After a 6:11 opening mile and a gob of women 12-abreast that filled the channel of the Trials course, someone had to step up. Someone had to keep the race honest. It wasn’t Flanagan. It wasn’t Goucher or Hastings. It was Davila. “I figured, let’s get this thing going,” she said. Davila dictated the pace for much of the race, and was more responsible for the course record than Flanagan was.
Sure, Flanagan won, Davila did not. You could argue that Flanagan’s was the better strategy. No argument there.
And Prefontaine never won an Olympic medal.
Davila is the inspiration coming out of the Trials, and in a sport that consistently struggles to build its fan base, maybe what we need is more like Davila, gutting it out at the front, keeping it honest. Any maybe, someday, like Benoit, making the break that no one goes with to their regret.
At the 2012 Trials, Davila confirmed that she is the real deal; that the 2011 Boston Marathon, where she was the runner-up in a PR 2:22:38, was no fluke; and that she is not playing paddy cake. She is mean and will grind you out. “You had to break people like Amy, unfortunately, and that’s the only way you can do it, by keeping the pressure on,” she said. “I did the job I needed to do.”
But for Davila, the 2012 Trials will have a significance that lasts for the rest of her career. It’s because she lost. (Desi Davila)
“Going into the last mile, it was this internal conflict where I really wanted to make a push and see what I had left, and at the same time I knew Kara was right behind me, and I knew that Amy had made huge surges throughout the race and I couldn’t assume she had been dropped,” Davila said. “It was like, ‘Should I pu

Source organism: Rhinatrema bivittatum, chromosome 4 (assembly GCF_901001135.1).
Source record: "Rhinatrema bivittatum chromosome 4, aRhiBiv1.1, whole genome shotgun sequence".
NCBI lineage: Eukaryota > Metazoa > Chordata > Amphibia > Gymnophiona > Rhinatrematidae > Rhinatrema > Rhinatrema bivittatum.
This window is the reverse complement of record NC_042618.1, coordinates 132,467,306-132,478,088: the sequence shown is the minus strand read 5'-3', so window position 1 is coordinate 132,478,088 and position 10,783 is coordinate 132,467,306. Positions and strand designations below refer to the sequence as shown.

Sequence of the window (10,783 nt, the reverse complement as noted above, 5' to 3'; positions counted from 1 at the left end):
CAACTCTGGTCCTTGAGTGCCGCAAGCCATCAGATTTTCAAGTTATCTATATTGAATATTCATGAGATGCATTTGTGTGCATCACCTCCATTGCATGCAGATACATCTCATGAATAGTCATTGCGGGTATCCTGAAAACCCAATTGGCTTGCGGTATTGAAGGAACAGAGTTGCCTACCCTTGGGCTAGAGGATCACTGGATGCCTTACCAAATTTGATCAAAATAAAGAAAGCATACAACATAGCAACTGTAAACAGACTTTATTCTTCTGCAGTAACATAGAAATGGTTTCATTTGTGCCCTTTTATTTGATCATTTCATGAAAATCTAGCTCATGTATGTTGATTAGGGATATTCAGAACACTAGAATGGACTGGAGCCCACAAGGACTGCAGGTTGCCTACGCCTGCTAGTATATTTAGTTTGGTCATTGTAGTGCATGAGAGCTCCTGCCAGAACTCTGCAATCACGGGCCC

sh again, or protect this spot?’
“Ultimately, it was like, ‘Relax, finish it up, and get the job done.”
As she said this to the assembled journalists at post-race press conference, Davila, retreating into her black jacket, looked like she was going to cry, big eyes ready to tear over and a puckered lower lip. She seemed more disappointed than fourth-place Hastings.
Davila didn’t come into the Trials to make the Olympic team. Davila came to the Trials to win, as she did when she came to Boston in 2011, and as she will at the Olympics in London. Anything else for her, as it was in Boston, represents failure.
In Boston, she didn’t have the legs. In Houston, she didn’t have the guts. And that’s what she’ll remember.
“I didn’t really have enough confidence in being able to catch Shalane and making another surge, and I didn’t want to lose the spot that I had,” Davila said.
Davila potentially had the fitness to challenge for the win, and when opportunity was there, lacking “confidence,” she played it safe. At this point in Davila’s career, the win is the carrot that is driving her. Her loss in Houston is something that she will ruminate on as she returns to the dirt roads of suburban Detroit in preparation for London 2012.
And then there’s Kara Goucher. RunBlogRun predicted she’d be in the hunt (Hungry Like the Wolf), and true to form, Goucher, the quintessential competitor, was in the lead pack the whole time.
Riding Flanagan and Davila’s coattails was fine with Goucher. “I never really imagined myself winning this race based on my short period of time to train for it,” she said.
Goucher endured a mid-year stress reaction. She adapted to a new coaching philosophy with the Jerry Schumacher group. And she’s the only woman in the top four that has a kid.
But it didn’t matter.
In the race, Goucher did all she needed to do and not a bit more. She let the Flanagan and Davila go, secured her spot from Hastings, and enjoyed the view. That the circumstances were allied against her didn’t matter; she’ll reenter training with momentum toward competition at the Summer Games, where, history tells us, she is most deadly.
Finally, for Hastings, she’s proven that she will emerge as a marathon powerhouse in the coming years. The 27-year-old (the youngest in the top four), in only her second race, refuted the notion of a sophomore slump, going with the moves and even making a few of her own. She will be the athlete with the steepest improvements in the coming years.